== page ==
killing the users of the window at all, because as I mentionned in a
previous mail, native window surfaces can be reused with the vout_window
object being destructed. The drawable vouts are exactly that, and my
subsurface capability, albeit imperfect, is really to be a more
encapsulated approach of that. I planned on adding a vout_window container
for subsurface to solve my current issues, much like the initial vout
window container module suggested by Thomas, but unfortunately my free
time got busy.

My implementation is missing some point to be feature-complete, but has
quite many advantages in comparison with a GetWindow() approach (that I
did right before dropping it for the current). For example, in the case
of mosaic, the "mosaic" splitter could almost litteraly just be a window
provider for different vout thread. In term of UI interface, it means
that an interface provider (for instance an interface module implementation)
can provide as many video window as it wants.

As it seems that we failed reaching consensus at first try, maybe we
can widen the discussion to the whole design in a new ML thread and
avoid polluting this review. I'll try to provide a summary of the last
mails but you might provide a standalone answer in a dedicated thread
if you would like to. In any case, it's a bit hard for me to mix
different difficult subjects in one review of a difficult patchset so
I would appreciate that. I just wanted to highlight that it seemed to
work without changing the current design of vouts.

> Back to the decoder device, it comes down to maximizing commonality between
> the different decoder use cases. As far as I can guess, there's more
> opportunity for sharing code if the decoder device comes from the window to
> the decoder, and then *from* the decoder to the video output rather than from
> the video output to the decoder. Simply because we will eventually have
> decoder device without video output.

TBH, I don't follow that point at all in the light of my current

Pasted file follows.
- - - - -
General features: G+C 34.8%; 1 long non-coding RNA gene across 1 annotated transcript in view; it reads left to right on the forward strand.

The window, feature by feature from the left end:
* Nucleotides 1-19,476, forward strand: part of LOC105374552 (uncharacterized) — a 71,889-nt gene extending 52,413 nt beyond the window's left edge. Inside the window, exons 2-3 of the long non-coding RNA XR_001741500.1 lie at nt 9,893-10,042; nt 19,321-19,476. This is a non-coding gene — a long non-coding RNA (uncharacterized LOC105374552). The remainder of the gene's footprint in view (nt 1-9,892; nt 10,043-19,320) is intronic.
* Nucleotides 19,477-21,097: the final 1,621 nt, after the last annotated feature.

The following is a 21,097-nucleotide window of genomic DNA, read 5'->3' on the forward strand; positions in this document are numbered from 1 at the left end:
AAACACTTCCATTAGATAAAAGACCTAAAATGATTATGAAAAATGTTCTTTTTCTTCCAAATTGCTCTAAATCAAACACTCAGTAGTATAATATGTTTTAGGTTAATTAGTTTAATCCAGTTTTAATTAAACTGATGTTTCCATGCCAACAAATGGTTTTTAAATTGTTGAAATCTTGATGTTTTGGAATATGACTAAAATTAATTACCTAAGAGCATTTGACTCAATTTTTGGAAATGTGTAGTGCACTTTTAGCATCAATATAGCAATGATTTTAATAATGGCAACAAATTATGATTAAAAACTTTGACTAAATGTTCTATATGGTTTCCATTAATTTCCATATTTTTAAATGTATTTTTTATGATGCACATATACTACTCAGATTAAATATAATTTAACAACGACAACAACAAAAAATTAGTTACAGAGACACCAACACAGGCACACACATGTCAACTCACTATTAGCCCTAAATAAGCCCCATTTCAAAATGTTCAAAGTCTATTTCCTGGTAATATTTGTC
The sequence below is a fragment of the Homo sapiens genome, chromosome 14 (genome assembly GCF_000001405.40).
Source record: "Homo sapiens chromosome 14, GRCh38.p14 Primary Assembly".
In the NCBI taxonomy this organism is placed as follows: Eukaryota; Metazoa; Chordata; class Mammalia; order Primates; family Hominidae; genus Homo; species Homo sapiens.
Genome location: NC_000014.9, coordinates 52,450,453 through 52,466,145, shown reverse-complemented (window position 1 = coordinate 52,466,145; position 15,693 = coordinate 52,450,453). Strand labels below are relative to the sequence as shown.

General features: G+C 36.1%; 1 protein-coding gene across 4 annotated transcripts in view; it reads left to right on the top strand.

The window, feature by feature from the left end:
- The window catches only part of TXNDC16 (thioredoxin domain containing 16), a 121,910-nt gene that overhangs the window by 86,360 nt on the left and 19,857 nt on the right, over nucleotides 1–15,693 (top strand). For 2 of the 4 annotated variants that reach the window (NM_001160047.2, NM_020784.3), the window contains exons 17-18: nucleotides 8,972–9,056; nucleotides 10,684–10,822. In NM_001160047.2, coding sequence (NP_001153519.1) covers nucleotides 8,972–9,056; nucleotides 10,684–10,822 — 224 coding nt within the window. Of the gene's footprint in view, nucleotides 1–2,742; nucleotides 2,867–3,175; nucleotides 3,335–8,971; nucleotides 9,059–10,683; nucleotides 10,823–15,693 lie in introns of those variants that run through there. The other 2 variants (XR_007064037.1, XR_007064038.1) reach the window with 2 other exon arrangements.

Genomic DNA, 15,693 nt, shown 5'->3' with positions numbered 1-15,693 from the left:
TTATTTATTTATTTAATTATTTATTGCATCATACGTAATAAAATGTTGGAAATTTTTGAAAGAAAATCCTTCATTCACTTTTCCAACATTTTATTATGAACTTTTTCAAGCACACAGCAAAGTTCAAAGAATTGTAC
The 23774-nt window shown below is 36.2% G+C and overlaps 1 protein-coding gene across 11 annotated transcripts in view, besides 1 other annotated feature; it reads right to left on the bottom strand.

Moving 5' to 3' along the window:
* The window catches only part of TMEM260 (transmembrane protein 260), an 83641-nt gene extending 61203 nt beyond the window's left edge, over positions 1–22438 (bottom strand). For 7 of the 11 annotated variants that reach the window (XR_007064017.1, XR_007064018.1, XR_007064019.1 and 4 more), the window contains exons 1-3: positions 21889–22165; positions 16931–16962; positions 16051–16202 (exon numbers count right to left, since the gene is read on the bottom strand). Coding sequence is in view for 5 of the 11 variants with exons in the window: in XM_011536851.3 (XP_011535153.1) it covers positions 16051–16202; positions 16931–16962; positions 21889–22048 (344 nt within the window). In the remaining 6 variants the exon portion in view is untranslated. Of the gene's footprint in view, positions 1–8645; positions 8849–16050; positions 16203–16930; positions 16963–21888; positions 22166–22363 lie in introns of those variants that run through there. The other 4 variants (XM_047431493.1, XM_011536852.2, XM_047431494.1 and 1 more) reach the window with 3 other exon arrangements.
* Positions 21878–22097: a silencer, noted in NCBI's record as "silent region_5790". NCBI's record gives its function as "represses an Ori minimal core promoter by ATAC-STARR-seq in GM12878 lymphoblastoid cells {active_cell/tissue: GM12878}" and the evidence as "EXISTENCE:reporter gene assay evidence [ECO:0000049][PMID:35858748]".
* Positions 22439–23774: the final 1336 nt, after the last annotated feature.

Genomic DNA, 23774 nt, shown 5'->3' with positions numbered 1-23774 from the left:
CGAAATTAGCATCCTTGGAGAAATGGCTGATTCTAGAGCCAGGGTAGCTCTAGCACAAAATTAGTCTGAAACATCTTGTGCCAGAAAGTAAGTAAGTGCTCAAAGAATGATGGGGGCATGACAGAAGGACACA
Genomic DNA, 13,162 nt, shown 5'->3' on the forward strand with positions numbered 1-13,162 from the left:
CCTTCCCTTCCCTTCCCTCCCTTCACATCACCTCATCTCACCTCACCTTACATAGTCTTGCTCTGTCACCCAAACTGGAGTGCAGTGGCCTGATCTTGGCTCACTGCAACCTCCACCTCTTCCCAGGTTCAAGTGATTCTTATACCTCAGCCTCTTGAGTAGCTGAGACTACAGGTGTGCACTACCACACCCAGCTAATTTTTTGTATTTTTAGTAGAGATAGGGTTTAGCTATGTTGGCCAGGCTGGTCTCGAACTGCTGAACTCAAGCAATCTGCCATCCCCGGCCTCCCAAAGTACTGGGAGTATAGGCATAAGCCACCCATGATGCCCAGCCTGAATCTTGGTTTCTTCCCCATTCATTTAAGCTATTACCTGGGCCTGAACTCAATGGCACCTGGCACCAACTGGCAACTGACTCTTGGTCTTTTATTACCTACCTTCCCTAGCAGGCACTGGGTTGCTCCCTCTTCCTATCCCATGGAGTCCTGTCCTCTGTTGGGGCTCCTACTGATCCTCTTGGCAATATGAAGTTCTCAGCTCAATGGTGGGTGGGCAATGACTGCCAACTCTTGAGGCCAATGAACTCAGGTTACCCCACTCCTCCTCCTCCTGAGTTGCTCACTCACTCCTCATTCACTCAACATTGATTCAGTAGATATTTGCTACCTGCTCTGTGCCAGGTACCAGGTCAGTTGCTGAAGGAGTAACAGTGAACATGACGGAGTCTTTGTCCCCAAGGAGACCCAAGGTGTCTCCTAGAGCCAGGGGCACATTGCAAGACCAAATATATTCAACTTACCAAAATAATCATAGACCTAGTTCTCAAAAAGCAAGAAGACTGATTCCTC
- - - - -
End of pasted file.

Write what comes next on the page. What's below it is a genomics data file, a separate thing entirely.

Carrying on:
understanding of last reviews of Steve work and his explanation.
I might be missing some of the changes during the last reviews.

I guess that you're talking about transcode use case?

As far as it went last time I tried to summarize decoder device
lifecycle and usage, the first client of the decoder device is
the decoder itself -- you seem to agree with this if I'm not wrong.

For the other client, it could be either a video output or an
encoder. The case of the video output is the one covered by this
patch(set). In particular, it exists outside of the displat-related
vout_thread code and is conveyed by the creator of the vout_thread
so it's already crafted to handle a lot of different use case and
close to an video-output independant code.

The case of transcoding won't be that different, you get it from
somewhere, which is probably priority or parameter, and then you
create a decoder passing the decoder device, and the encoder
passing the same decoder device.

I'd guess that the code you'd like to share is the one you would
write in the decoder_UpdateVideoFormat, given how you highlighted
"from the decoder to the video output", or maybe decoder_QueueVideo.
I don't really see what kind of code you plan to put in common
given the already well-defined role of decoder device, decoder,
transcode_encoder and video_output, and would be curious of what
you suggest.

Also, push is an enormeous work. I'm all for merging everything
that can at least make it work and is reasonable to merge, then
tweak and simplify the implementation, rather than playing dice
on the shape of the future unrelated patches.
Steve has made code cleanup for the transcoding pipeline with
decoder device and push in mind, so I'm pretty sure he already
handle the issues of code reuse better than we can do in a
partial review.

This patch looks clearly adequate for the current design to me
and seems to be going to the design that I understood from Steve,
which I find quite simple and reasonable for all our current use
case and the ones I'm working on.

Alexandre Janniaux